Fair Warning Hope v. Pelzer 536 U.S. 730 (2002) Alabama prison inmate handcuffed to “hitching post” for seven hours in sun brought civil rights claim for violation of Eighth Amendment’s prohibition against “cruel and unusual punishment.” Guards argued law was not “clearly established.” Held: Guards had “fair warning” that their conduct was unconstitutional. Prior Fifth Circuit case forbade "handcuffing inmates to the fence and to cells for long periods of time, and forcing inmates to stand, sit, or lie on crates, stumps, or otherwise maintain awkward positions for prolonged periods.” There is no requirement that prior cases be fundamentally similar: officers can be on notice that their conduct violates established law even in novel factual circumstances.
Immunity from Suit Entitlement not to face burdens of litigation Should be decided at the earliest possible stage
Objective Standard Subjective standard led to prolonged discovery into motivation State of mind (malice or good-faith) is no longer relevant Factual knowledge is relevant
Old Process Saucier v. Katz 533 U.S. 194 (2001) Two steps, in sequence First, was there a constitutional violation? Second, could officer reasonably have believed conduct was constitutional?
Reason for Rigid Process The first step (determining whether a violation occurred) was thought necessary for the development of the law
Problems with Rigid Process Wasted judicial resources on issues that did not affect outcome Failed to honor purpose of limiting burden on officers Hard to obtain appellate review of decisions that had prospective effect, creating dilemma for departments Immunized official can appeal decision to Supreme Court (but not, perhaps, to Court of Appeals). Camreta v. Greene, 131 S. Ct (2011).
New Flexible Process Pearson v. Callahan 555 U.S. 223 (2009) Trial court has discretion as to which prong to decide first Will make it easier to achieve goal of resolving insubstantial claims at the earliest possible opportunity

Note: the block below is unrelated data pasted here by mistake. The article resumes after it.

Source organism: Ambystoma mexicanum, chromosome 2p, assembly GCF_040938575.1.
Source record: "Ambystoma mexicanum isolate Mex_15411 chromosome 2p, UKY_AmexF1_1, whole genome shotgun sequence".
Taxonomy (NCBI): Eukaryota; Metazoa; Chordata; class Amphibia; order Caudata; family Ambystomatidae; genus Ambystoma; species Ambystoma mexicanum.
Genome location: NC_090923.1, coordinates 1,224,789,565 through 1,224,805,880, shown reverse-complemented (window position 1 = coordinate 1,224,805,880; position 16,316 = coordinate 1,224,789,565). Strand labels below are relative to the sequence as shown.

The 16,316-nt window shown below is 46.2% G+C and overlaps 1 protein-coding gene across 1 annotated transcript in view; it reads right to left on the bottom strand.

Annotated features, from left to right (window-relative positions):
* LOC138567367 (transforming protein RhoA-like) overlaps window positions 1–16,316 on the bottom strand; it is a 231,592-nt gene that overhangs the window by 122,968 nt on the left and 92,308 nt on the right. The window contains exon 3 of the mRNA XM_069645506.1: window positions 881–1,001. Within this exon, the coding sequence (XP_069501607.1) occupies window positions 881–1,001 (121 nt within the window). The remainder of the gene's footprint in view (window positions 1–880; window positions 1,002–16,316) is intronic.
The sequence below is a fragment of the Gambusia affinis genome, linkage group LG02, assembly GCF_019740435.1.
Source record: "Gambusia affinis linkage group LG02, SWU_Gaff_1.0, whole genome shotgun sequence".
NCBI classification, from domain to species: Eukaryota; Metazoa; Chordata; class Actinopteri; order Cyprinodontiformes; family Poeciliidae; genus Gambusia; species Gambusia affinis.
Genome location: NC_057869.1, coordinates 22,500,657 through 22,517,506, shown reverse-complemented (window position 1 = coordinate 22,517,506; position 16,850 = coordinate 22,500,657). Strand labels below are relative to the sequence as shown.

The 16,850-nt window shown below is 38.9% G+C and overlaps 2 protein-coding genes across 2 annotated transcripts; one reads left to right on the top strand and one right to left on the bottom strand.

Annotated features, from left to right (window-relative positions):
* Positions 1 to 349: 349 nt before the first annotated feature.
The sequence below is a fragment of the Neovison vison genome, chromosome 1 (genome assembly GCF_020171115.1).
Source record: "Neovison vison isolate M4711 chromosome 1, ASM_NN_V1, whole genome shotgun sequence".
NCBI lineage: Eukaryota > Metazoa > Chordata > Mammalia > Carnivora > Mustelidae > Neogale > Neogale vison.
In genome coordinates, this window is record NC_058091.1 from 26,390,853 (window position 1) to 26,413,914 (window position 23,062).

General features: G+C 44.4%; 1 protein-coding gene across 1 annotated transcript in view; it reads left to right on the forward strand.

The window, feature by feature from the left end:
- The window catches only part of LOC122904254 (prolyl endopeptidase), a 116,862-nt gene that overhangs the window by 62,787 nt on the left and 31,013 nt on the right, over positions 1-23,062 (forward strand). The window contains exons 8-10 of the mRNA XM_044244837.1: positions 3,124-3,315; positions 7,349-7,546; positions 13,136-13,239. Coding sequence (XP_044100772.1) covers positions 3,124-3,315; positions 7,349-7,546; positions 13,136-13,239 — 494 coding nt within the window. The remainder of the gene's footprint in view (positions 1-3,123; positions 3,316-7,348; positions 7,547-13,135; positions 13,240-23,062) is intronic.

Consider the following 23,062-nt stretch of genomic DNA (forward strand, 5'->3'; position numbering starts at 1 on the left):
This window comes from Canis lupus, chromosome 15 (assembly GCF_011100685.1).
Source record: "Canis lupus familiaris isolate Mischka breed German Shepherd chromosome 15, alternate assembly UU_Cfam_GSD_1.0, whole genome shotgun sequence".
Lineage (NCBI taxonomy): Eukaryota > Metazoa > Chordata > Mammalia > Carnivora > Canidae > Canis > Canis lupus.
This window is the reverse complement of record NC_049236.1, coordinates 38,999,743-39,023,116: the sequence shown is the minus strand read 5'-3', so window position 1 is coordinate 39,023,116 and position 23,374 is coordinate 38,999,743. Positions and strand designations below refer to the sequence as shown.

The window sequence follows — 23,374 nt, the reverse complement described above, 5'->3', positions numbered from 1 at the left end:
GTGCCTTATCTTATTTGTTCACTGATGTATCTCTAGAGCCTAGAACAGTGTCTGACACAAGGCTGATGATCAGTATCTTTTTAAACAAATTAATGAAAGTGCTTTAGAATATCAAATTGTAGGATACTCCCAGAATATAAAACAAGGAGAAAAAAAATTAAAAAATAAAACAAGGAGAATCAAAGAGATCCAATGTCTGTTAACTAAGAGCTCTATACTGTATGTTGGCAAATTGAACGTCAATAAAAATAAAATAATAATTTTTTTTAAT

Example of Qualified-Immunity Analysis Brooks v. Seattle 661 F.3d 433 (9th Cir. 2011) Mother taking her 11-year-old son to school, pulled over for driving 32 mph in a 20 mph school zone. Ms. Brooks refused to sign citation, which at the time constituted a misdemeanor under the Seattle Municipal Code. Officers explained that signature was not an admission of guilt and that she would be arrested if she did not sign. When officers told her she was under arrest, she refused to get out of the car. When officers warned her she would be tased (in drive-stun mode), she told them she was seven-months pregnant. Tased her in left thigh, left arm, and finally neck before they could get her out of car.
Example of Qualified-Immunity Analysis Brooks v. Seattle 661 F.3d 433 (9th Cir. 2011) Judge Richard Jones denied the officers’ motion for summary judgment on basis of qualified immunity, and they appealed to the Ninth Circuit. Court reviewed Graham factors and decided that, viewing the evidence in the light most favorable to Ms. Brooks, a reasonable fact- finder could conclude the force was excessive. (But see Judge Alex Kozinski’s dissent.) At the time of the arrest (November 2004), however, there were no federal appellate court cases that had found the use of a taser to be excessive force. Therefore, the court could not conclude that “every reasonable official” would have recognized the use of force was excessive, so the officers were entitled to qualified immunity.